Quarter Moon in a Ten Cent Town follows Harris’s most successful LP, Luxury Liner—the country charts ate it up, which speaks not well for Harris but ill for the charts—and it’s the safest, most bland offering imaginable: a make-out album for the sensitive. Harris is singing so carefully here there’s not a chance she’ll take over a song (all ten are by other writers) and make it her own. The music might be reassuring—that’s why you could make out to it—but only because you’ve heard it a hundred times before. “My Songbird,” Jesse Winchester’s corniest song, was cut and dried before it was written; U. Utah Phillips’ “Green Rolling Hills” is adamant in its determination to keep novel ideas out of its lyrics; Delbert McClinton’s “Two More Bottles of Wine” is pure country ready-made. They’re the sort of songs real singers—black, white, country or soul—take as a challenge, daring the banality of the material to snuff out the force of their personalities; as a singer, Harris has no personality, so she just walks through her numbers by rote. The only signs of life on Quarter Moon come between the lines: with Emory Gordy’s bass on “I Ain’t Living Long like This” (he’s spooky, and, for a moment, we’re in the territory J. J. Cale mapped out on “Going Down” and “Travelin’ Light”) and with Garth Hudson’s accordion and Rick Danko’s fiddle on “Leaving Louisiana in the Broad Daylight.” Otherwise, the music is merely well-made and well-paid: clean and perfunctory.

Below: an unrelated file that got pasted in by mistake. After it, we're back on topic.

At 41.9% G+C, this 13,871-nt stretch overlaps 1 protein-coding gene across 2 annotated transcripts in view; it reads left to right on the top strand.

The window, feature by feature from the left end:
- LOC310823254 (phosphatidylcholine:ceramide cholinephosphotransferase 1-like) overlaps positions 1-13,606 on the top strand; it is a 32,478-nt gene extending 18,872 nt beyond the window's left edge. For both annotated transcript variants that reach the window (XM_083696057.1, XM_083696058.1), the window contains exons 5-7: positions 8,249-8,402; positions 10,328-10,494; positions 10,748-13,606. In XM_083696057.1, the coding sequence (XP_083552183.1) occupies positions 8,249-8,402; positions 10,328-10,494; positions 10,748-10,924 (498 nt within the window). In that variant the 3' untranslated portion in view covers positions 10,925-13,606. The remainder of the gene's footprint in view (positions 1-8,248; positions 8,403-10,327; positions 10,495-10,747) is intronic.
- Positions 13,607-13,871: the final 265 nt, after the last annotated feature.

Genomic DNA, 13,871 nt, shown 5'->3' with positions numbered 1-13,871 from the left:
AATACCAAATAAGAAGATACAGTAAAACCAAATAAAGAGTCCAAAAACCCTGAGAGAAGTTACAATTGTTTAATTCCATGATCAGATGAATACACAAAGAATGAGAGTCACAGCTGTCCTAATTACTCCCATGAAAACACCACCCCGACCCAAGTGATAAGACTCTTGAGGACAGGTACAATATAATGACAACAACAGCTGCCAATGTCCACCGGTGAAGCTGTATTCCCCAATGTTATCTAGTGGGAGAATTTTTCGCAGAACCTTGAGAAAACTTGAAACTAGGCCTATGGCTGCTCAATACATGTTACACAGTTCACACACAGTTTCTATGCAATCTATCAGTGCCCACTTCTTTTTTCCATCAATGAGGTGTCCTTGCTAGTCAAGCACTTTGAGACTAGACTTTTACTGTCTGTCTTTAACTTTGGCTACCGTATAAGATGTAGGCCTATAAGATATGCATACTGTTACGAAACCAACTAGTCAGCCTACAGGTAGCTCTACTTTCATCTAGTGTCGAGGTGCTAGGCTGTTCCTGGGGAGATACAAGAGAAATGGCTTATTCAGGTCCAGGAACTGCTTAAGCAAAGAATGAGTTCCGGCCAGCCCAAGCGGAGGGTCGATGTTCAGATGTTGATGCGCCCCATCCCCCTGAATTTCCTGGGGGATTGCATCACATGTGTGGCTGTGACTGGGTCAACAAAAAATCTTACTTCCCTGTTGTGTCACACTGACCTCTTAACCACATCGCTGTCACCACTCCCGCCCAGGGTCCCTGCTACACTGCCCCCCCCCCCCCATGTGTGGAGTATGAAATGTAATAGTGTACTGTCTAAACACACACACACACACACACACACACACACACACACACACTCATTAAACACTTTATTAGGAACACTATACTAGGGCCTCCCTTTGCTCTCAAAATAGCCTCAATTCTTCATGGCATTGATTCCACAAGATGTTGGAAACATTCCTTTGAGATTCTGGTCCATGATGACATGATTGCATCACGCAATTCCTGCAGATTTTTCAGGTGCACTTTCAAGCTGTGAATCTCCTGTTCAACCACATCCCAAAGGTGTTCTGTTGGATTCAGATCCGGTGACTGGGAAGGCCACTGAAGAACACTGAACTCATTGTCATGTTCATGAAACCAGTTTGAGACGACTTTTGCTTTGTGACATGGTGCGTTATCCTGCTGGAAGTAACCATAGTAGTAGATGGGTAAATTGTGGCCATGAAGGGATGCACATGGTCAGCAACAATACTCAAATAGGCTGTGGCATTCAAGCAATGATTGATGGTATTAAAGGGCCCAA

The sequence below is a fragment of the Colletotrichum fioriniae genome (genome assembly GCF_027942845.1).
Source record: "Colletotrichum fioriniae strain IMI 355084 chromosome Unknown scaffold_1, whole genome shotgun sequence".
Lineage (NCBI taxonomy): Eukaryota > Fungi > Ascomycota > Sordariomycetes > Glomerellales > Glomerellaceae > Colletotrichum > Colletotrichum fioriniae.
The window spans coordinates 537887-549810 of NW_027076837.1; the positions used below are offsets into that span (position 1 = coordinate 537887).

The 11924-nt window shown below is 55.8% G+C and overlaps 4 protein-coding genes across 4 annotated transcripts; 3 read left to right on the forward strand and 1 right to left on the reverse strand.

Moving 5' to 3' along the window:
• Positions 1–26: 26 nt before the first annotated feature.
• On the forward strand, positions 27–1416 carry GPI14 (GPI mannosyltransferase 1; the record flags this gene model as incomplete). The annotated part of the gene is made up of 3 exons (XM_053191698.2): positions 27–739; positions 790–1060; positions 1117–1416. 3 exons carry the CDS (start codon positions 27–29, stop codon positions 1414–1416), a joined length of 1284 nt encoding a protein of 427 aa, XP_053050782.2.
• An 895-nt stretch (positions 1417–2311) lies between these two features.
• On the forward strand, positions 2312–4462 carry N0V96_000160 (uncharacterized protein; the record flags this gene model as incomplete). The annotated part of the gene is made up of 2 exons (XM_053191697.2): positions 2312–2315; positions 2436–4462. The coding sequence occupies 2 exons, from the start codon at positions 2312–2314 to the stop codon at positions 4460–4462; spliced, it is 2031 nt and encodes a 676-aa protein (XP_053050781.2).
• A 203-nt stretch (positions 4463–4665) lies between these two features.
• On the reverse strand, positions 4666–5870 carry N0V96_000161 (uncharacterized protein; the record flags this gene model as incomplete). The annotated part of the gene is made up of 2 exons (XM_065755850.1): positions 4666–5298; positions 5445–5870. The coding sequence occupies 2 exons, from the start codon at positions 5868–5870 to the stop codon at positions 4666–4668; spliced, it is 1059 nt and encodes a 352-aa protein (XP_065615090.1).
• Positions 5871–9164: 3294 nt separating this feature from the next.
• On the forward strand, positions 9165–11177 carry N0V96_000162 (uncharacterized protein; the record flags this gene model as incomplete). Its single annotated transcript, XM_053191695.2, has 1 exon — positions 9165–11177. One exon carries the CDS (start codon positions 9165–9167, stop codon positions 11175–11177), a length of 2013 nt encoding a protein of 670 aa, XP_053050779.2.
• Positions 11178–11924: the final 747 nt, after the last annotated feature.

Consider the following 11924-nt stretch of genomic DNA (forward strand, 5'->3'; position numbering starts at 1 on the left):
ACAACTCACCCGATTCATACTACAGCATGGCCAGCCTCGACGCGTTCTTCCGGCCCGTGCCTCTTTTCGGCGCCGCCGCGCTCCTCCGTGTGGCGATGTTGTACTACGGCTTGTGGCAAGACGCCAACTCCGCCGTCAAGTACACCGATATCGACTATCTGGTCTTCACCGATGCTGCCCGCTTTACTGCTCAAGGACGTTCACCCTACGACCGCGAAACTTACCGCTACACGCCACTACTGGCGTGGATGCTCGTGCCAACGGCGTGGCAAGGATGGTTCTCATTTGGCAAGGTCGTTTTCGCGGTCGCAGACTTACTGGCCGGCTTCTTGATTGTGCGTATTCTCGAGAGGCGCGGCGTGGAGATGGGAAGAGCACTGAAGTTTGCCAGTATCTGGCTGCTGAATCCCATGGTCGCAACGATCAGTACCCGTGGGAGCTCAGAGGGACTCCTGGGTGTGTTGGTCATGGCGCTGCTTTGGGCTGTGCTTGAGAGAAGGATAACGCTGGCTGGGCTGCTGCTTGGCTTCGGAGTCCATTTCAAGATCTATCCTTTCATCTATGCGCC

Harris has it all down: there isn’t a crack in the country voice, a choke in the throat, a flirt or a twang that she hasn’t learned by heart. She simply can’t bring any heart to what she’s learned, and she’s become to country what John Hammond Jr. was to blues: a surrogate for people who don’t really like the stuff—or for people who think they like it, but can’t relate to the crudity and the sometimes scary depths of the people who make the real stuff. This means that while Harris clearly loves the music she sings at, she’s not an imitator; she’s an obstacle.
Rolling Stone, March 9, 1978